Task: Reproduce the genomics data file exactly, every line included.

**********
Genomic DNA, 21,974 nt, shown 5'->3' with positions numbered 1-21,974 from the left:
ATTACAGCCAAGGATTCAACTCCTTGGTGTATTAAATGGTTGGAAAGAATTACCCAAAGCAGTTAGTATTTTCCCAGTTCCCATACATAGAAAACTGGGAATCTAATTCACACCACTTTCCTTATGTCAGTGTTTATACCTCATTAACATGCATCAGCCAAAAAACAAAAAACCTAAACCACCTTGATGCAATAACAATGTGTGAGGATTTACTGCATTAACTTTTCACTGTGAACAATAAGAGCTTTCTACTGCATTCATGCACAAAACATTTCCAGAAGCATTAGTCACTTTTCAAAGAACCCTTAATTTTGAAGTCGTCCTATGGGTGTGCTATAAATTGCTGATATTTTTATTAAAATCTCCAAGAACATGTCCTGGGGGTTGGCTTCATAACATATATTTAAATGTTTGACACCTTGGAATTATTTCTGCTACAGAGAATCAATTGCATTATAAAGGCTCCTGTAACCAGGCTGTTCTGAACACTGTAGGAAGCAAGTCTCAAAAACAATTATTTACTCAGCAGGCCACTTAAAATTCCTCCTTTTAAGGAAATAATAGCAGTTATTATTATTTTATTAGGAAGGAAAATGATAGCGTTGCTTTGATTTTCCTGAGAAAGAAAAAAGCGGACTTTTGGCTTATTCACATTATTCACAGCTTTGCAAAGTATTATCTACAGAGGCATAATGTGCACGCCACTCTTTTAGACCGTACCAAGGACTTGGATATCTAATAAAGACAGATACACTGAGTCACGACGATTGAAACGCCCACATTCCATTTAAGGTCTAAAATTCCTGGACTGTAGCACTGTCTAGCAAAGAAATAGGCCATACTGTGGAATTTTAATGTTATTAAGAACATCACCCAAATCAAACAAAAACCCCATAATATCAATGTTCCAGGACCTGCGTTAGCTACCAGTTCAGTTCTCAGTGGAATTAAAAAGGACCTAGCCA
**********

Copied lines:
Genomic DNA, 21,974 nt, shown 5'->3' with positions numbered 1-21,974 from the left:
ATTACAGCCAAGGATTCAACTCCTTGGTGTATTAAATGGTTGGAAAGAATTACCCAAAGCAGTTAGTATTTTCCCAGTTCCCATACATAGAAAACTGGGAATCTAATTCACACCACTTTCCTTATGTCAGTGTTTATACCTCATTAACATGCATCAGCCAAAAAACAAAAAACCTAAACCACCTTGATGCAATAACAATGTGTGAGGATTTACTGCATTAACTTTTCACTGTGAACAATAAGAGCTTTCTACTGCATTCATGCACAAAACATTTCCAGAAGCATTAGTCACTTTTCAAAGAACCCTTAATTTTGAAGTCGTCCTATGGGTGTGCTATAAATTGCTGATATTTTTATTAAAATCTCCAAGAACATGTCCTGGGGGTTGGCTTCATAACATATATTTAAATGTTTGACACCTTGGAATTATTTCTGCTACAGAGAATCAATTGCATTATAAAGGCTCCTGTAACCAGGCTGTTCTGAACACTGTAGGAAGCAAGTCTCAAAAACAATTATTTACTCAGCAGGCCACTTAAAATTCCTCCTTTTAAGGAAATAATAGCAGTTATTATTATTTTATTAGGAAGGAAAATGATAGCGTTGCTTTGATTTTCCTGAGAAAGAAAAAAGCGGACTTTTGGCTTATTCACATTATTCACAGCTTTGCAAAGTATTATCTACAGAGGCATAATGTGCACGCCACTCTTTTAGACCGTACCAAGGACTTGGATATCTAATAAAGACAGATACACTGAGTCACGACGATTGAAACGCCCACATTCCATTTAAGGTCTAAAATTCCTGGACTGTAGCACTGTCTAGCAAAGAAATAGGCCATACTGTGGAATTTTAATGTTATTAAGAACATCACCCAAATCAAACAAAAACCCCATAATATCAATGTTCCAGGACCTGCGTTAGCTACCAGTTCAGTTCTCAGTGGAATTAAAAAGGACCTAGCCA